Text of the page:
COLUMBIA - The Downtown Community Improvement District began offering free public Wi-Fi Thursday as part of a six-month pilot project. Visitors to the area can now utilize the "Free District WiFi" network along Broadway, Ninth Street and in Flat Branch Park.
The project will utilize seven wireless transmitters downtown, and after six months, the Community Improvement District Board will determine whether to expand service year-round and add seven more transmitters. The board's executive director, Carrie Gartner, said the Wi-Fi service aims to allow downtown visitors access to maps, social networks and other interactive applications in public spaces like parks and sitting areas. She said people are more likely to stay longer in public spaces that offer free connectivity.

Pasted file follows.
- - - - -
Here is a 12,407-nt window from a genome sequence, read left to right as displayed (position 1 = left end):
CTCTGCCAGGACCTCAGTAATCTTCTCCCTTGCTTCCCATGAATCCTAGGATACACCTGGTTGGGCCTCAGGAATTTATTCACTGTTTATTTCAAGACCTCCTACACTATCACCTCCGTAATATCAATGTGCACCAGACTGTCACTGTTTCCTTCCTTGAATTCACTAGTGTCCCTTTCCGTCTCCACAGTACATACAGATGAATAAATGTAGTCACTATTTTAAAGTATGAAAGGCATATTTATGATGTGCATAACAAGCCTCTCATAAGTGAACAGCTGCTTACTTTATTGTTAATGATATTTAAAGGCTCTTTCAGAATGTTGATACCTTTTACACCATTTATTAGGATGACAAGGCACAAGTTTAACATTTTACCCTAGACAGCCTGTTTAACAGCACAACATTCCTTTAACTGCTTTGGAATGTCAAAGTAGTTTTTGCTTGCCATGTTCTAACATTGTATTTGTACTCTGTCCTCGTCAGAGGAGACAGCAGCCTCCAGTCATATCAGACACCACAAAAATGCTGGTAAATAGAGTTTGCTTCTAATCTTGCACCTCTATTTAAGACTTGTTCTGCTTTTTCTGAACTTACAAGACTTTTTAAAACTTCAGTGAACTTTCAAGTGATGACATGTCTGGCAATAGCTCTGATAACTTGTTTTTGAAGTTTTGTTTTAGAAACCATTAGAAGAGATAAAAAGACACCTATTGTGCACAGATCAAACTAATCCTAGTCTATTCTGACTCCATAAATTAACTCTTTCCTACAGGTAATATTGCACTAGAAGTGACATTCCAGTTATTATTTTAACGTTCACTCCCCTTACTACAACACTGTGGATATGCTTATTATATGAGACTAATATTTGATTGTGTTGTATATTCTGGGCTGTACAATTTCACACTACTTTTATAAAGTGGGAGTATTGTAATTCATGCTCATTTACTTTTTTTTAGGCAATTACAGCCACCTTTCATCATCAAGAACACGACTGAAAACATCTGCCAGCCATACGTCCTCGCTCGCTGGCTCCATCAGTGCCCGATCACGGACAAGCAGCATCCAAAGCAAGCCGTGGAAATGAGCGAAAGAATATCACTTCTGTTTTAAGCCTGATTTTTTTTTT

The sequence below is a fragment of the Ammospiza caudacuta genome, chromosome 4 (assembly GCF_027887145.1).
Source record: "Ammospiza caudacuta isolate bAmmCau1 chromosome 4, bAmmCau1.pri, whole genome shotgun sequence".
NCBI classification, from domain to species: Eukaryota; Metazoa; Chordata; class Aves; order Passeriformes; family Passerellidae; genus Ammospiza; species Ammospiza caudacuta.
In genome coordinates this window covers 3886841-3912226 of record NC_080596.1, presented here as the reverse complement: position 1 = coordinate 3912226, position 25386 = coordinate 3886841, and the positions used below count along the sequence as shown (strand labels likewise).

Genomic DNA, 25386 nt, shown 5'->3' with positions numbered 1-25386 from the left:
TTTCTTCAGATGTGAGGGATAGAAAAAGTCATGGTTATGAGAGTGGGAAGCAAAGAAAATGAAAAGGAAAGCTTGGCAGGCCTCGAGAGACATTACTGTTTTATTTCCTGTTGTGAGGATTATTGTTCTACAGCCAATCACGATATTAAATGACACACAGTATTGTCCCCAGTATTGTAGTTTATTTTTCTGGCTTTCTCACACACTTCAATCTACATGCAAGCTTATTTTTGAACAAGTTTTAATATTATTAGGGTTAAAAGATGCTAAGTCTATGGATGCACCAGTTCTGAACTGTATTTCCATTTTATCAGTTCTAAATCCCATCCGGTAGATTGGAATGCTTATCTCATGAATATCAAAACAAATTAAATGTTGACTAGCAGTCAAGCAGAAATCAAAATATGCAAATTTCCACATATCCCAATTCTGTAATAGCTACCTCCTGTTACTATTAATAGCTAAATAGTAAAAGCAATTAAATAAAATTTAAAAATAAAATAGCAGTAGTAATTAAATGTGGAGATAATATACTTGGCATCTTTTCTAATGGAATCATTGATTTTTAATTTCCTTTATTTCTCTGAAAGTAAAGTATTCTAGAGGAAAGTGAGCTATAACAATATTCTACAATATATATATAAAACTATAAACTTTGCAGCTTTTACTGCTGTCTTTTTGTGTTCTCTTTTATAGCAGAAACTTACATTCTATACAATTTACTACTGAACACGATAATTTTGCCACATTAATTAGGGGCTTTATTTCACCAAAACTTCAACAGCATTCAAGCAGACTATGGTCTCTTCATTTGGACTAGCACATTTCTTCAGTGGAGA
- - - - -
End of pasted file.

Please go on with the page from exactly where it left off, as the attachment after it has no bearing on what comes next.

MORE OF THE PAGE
Columbia resident Kalynn Ramsey said the free Wi-Fi will allow her to take her work with her downtown. "It would be very handy because I do work from home and I'm working all the time," Ramsey said. "I don't have a traditional work schedule, so I could come down on a Saturday and do my work down here."
Gartner said initial research and design costs totaled $5,500 and each wireless transmitter cost $50. She said there will be $945 in additional monthly operational costs, so the six-month Wi-Fi project will cost $1,295 per month and $13,270 total.
The project receives funding from the Community Improvement District (CID) sales tax. The CID is renting all hardware for the project from Full Stream Wireless, so the wholesale provider will be the party that incurs maintenance costs.
The "Free District WiFi" network is not password protected.